The purposes of this study were to: (1) Assess child abuse professionals' and nonprofessionals' knowledge of scientific research findings that are relevant to forensic child sexual abuse (CSA) evaluations and (2) describe associations between child abuse professionals' levels of research knowledge and their education and experience. An 18-item multiple-choice test was administered to 188 child abuse professionals and 457 nonprofessionals (undergraduate college students) in Brazil and the United States. The nonprofessionals' average percent correct, M=44%, was not significantly different than what would be expected for random guessing (45%). The professionals' average percent correct, M=55%, was higher than that of nonprofessionals and random guessing (both ps<.001). The average percent correct score for the US-sample psychologists, M=76%, was higher than the average score of the other professionals, M=51%, p<.001. Professionals' educational level, as measured by the highest academic degree obtained, was positively associated with percent correct scores, Spearman's ?=.46, p<.001. Controlling for educational attainment, professional experience, as measured by the total number of CSA evaluations performed, was weakly associated with percent correct scores, partial r=.15, p=.04. Percent correct scores were low for both nonprofessionals and professionals. Most of the participants in this study were uninformed or misinformed about scientific research findings that are important for conducting optimal forensic CSA evaluations and for making accurate judgments about the validity of sexual abuse allegations.
This study investigated associations of contextual variables of risk (stressful events and exposure to community violence), variables of protection (family environment, connectivity to the school and community perceptions) and demographic variables (gender and age) with indicators of psychosocial adjustment (self-esteem, involvement in illegal activities and alcohol use in past month) among adolescents. The participants were 685 students (61.5% girls) aged between 12 and 18 years (M = 15.10, SD = 1.52) of public schools in southern Brazil. They answered a questionnaire with 77 questions and an inventory for assessment of family relationships. Logistic regression analyses indicated that the negative perception of family environment, poor connectivity to the school and exposure to community violence were associated with low self-esteem. Involvement in illegal activities was associated with low connectivity to school, stressful events, exposure to community violence and male sex. Finally, alcohol use/month was associated with negative perception of the community, community violence, stressful events, and particularly at the ages of 15-16 years.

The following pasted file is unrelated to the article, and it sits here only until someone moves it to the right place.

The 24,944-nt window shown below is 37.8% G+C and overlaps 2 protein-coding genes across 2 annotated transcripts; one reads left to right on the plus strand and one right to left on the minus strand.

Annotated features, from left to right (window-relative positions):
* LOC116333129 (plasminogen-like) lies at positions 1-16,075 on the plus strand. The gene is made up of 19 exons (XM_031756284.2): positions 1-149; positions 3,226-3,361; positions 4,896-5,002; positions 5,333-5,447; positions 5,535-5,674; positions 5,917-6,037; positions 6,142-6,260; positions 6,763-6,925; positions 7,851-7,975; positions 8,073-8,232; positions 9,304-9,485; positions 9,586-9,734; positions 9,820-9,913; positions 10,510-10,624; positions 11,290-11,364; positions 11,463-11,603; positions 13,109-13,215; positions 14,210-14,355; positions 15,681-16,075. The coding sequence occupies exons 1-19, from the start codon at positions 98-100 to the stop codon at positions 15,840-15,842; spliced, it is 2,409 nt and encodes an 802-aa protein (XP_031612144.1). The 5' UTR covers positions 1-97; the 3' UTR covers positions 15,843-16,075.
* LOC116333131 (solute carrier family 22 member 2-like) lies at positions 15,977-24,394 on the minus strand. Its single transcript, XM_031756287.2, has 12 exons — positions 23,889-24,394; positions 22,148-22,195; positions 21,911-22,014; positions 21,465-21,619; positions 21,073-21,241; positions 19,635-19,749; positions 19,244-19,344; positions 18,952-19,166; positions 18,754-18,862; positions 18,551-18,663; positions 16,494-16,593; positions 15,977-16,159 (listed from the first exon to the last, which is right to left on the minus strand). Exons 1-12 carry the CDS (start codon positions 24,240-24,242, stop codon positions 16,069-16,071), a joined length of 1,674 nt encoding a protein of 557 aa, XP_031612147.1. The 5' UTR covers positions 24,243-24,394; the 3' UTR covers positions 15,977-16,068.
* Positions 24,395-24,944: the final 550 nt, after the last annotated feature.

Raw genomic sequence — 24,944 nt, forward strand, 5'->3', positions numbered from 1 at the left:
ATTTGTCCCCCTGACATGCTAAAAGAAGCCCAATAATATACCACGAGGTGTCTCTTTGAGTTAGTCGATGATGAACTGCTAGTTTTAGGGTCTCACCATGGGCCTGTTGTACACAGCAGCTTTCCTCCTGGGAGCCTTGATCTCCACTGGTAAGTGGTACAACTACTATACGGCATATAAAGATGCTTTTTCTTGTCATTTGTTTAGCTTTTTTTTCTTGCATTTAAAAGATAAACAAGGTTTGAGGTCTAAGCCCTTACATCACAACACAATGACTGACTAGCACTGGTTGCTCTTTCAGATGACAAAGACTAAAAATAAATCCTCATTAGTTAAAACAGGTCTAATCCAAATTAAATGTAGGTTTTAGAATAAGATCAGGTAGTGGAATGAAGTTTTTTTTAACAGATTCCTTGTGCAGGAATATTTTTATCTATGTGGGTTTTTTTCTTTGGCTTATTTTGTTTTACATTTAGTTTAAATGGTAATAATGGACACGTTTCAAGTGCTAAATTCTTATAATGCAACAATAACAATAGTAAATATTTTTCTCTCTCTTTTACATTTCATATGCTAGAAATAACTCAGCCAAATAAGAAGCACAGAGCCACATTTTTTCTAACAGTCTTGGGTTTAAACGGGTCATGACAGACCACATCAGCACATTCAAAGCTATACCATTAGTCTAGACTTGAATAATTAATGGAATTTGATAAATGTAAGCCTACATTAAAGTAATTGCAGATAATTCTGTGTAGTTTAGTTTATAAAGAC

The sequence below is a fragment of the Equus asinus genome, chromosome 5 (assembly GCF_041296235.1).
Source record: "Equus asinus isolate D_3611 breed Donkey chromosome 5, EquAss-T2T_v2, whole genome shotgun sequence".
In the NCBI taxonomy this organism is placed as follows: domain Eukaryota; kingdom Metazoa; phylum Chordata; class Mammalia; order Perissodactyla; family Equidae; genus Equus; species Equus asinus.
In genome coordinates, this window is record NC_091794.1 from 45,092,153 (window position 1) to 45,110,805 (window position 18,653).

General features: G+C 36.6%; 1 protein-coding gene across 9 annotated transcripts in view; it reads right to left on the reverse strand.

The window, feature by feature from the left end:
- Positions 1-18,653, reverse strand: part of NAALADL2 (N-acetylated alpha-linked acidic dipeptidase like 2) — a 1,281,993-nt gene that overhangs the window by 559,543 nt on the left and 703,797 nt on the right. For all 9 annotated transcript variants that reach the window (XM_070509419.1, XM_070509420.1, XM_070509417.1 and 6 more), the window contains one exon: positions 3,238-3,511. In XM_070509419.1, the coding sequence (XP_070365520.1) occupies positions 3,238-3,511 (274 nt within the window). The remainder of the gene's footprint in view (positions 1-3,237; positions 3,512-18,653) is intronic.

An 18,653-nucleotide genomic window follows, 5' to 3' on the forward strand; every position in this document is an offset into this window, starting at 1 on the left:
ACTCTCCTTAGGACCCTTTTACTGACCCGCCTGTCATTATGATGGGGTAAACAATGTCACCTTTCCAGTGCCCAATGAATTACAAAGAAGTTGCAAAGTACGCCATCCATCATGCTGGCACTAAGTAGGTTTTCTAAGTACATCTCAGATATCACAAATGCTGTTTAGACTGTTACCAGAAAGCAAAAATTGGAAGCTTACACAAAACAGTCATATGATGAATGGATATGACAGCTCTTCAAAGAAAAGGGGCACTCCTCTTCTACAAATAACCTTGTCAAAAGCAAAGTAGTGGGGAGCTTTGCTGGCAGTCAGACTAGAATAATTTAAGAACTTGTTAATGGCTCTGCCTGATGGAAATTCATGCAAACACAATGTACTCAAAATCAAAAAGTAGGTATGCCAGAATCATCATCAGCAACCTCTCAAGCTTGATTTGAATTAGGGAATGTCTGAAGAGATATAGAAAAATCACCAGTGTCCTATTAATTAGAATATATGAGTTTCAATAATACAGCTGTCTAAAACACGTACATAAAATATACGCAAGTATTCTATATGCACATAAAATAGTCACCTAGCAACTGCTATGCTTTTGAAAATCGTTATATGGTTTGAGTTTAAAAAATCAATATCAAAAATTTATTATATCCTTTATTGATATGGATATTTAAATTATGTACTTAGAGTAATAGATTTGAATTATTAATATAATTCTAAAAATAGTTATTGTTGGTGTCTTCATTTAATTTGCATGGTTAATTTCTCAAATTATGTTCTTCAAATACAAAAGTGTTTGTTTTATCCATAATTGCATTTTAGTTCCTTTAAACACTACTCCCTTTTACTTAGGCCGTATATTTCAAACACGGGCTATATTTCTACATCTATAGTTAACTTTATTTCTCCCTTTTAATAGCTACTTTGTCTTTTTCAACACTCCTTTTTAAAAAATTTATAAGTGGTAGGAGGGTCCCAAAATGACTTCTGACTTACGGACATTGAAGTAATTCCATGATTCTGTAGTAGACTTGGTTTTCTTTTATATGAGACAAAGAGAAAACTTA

Violence is a serious public health problem and notification of incidents is fundamental for epidemic surveillance and for the definition of priorities and public politics of health prevention and promotion. The study sought to characterize the occurrence of domestic violence, sexual and other forms of violence, based on the information of the database of the Information System of Notification of Offences (Sinan), on the records of violence of the city of Belém in the state of Pará, in the period from January 2009 to December 2011. In this period 3,267 notifications were recorded, which represented an increase of 240% in the number of notifications of the year 2009 compared to 2011. In relation to the sex of the victims it was observed that, on average, 83.2% of cases against women and this proportion was similar in all three years analyzed. Sexual violence was the most prevalent with 41.8% of reported cases; followed by psychological violence at 26.3% and physical violence at 24%. The results show that notification is fundamental for understanding the profile of violence and for intervention and elaboration of integrated public politics that promote health and the quality of life in this area of Brazil.
This paper investigated the occurrence and impact of stressing events for 297 low- income children/adolescents (both sexes; 7-16 years, M =11.22; SD = 2.13) in the city of Porto Alegre. Group 1 (G1) consisted of 142 participants (living with their families) and Group 2 (G2) of 155 institutionalized individuals. All were individually interviewed and answered the Stressing Events Inventory for Children/Adolescents. The most frequent stressing events for the sample were: follow orders given by the parents (85.2%); quarrels with friends (72.9%); death of relatives (71.8%); failure at school (69.2%); and rivalry of siblings (68%). Students t-test revealed significant difference between groups (p <0,001) regarding the occurrence of stressing events, G2 presented higher scores (M = 26.79; SD = 8.67) than G1 (M = 19.16; SD = 9.37). The events that caused the greatest impact upon the studied group were: death of parents and friends, rape, rejection by relatives and violence. There was no significant difference between sexes (p>0.05). The high frequency and strong impact of stressing events reveal the situation of social and familiar vulnerability, presence of violence and lack of resources in the whole group.
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